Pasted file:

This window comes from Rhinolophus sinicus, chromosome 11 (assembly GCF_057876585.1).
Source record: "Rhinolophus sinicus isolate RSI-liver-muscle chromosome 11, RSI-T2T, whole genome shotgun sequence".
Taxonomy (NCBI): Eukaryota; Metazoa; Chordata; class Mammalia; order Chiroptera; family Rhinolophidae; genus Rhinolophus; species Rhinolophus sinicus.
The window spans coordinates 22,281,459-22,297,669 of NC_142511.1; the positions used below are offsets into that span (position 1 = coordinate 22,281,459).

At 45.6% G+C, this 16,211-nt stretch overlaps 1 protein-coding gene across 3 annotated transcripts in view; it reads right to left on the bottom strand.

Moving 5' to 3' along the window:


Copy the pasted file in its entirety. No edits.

This window comes from Rhinolophus sinicus, chromosome 11 (assembly GCF_057876585.1).
Source record: "Rhinolophus sinicus isolate RSI-liver-muscle chromosome 11, RSI-T2T, whole genome shotgun sequence".
Taxonomy (NCBI): Eukaryota; Metazoa; Chordata; class Mammalia; order Chiroptera; family Rhinolophidae; genus Rhinolophus; species Rhinolophus sinicus.
The window spans coordinates 22,281,459-22,297,669 of NC_142511.1; the positions used below are offsets into that span (position 1 = coordinate 22,281,459).

At 45.6% G+C, this 16,211-nt stretch overlaps 1 protein-coding gene across 3 annotated transcripts in view; it reads right to left on the bottom strand.

Moving 5' to 3' along the window: